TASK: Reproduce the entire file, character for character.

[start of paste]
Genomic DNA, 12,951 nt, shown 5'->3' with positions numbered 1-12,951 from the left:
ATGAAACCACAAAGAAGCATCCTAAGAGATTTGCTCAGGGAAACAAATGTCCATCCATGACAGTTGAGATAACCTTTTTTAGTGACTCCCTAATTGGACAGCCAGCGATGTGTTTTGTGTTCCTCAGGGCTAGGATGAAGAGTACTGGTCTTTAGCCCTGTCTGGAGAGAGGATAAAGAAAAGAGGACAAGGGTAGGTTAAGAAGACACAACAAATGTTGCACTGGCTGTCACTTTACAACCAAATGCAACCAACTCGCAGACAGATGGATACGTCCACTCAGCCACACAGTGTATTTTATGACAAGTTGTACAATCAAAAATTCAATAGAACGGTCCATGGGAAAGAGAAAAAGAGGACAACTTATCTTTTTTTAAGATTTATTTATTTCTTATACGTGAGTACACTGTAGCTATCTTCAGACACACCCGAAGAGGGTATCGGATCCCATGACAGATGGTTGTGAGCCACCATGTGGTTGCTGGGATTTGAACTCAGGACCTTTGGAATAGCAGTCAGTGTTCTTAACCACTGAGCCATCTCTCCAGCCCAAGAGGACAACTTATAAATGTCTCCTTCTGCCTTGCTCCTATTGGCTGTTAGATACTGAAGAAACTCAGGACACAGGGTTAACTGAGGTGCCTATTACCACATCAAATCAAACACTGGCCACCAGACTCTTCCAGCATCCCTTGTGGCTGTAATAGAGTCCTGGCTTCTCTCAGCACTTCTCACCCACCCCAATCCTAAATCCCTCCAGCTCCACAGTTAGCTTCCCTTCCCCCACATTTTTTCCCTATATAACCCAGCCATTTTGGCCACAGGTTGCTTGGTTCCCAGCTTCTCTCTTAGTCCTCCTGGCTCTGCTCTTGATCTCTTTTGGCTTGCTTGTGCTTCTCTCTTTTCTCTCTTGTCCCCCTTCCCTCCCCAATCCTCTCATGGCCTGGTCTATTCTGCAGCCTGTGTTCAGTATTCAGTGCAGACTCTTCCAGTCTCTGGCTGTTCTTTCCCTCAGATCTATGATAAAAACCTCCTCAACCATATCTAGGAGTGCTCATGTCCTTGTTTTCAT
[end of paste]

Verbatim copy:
Genomic DNA, 12,951 nt, shown 5'->3' with positions numbered 1-12,951 from the left:
ATGAAACCACAAAGAAGCATCCTAAGAGATTTGCTCAGGGAAACAAATGTCCATCCATGACAGTTGAGATAACCTTTTTTAGTGACTCCCTAATTGGACAGCCAGCGATGTGTTTTGTGTTCCTCAGGGCTAGGATGAAGAGTACTGGTCTTTAGCCCTGTCTGGAGAGAGGATAAAGAAAAGAGGACAAGGGTAGGTTAAGAAGACACAACAAATGTTGCACTGGCTGTCACTTTACAACCAAATGCAACCAACTCGCAGACAGATGGATACGTCCACTCAGCCACACAGTGTATTTTATGACAAGTTGTACAATCAAAAATTCAATAGAACGGTCCATGGGAAAGAGAAAAAGAGGACAACTTATCTTTTTTTAAGATTTATTTATTTCTTATACGTGAGTACACTGTAGCTATCTTCAGACACACCCGAAGAGGGTATCGGATCCCATGACAGATGGTTGTGAGCCACCATGTGGTTGCTGGGATTTGAACTCAGGACCTTTGGAATAGCAGTCAGTGTTCTTAACCACTGAGCCATCTCTCCAGCCCAAGAGGACAACTTATAAATGTCTCCTTCTGCCTTGCTCCTATTGGCTGTTAGATACTGAAGAAACTCAGGACACAGGGTTAACTGAGGTGCCTATTACCACATCAAATCAAACACTGGCCACCAGACTCTTCCAGCATCCCTTGTGGCTGTAATAGAGTCCTGGCTTCTCTCAGCACTTCTCACCCACCCCAATCCTAAATCCCTCCAGCTCCACAGTTAGCTTCCCTTCCCCCACATTTTTTCCCTATATAACCCAGCCATTTTGGCCACAGGTTGCTTGGTTCCCAGCTTCTCTCTTAGTCCTCCTGGCTCTGCTCTTGATCTCTTTTGGCTTGCTTGTGCTTCTCTCTTTTCTCTCTTGTCCCCCTTCCCTCCCCAATCCTCTCATGGCCTGGTCTATTCTGCAGCCTGTGTTCAGTATTCAGTGCAGACTCTTCCAGTCTCTGGCTGTTCTTTCCCTCAGATCTATGATAAAAACCTCCTCAACCATATCTAGGAGTGCTCATGTCCTTGTTTTCAT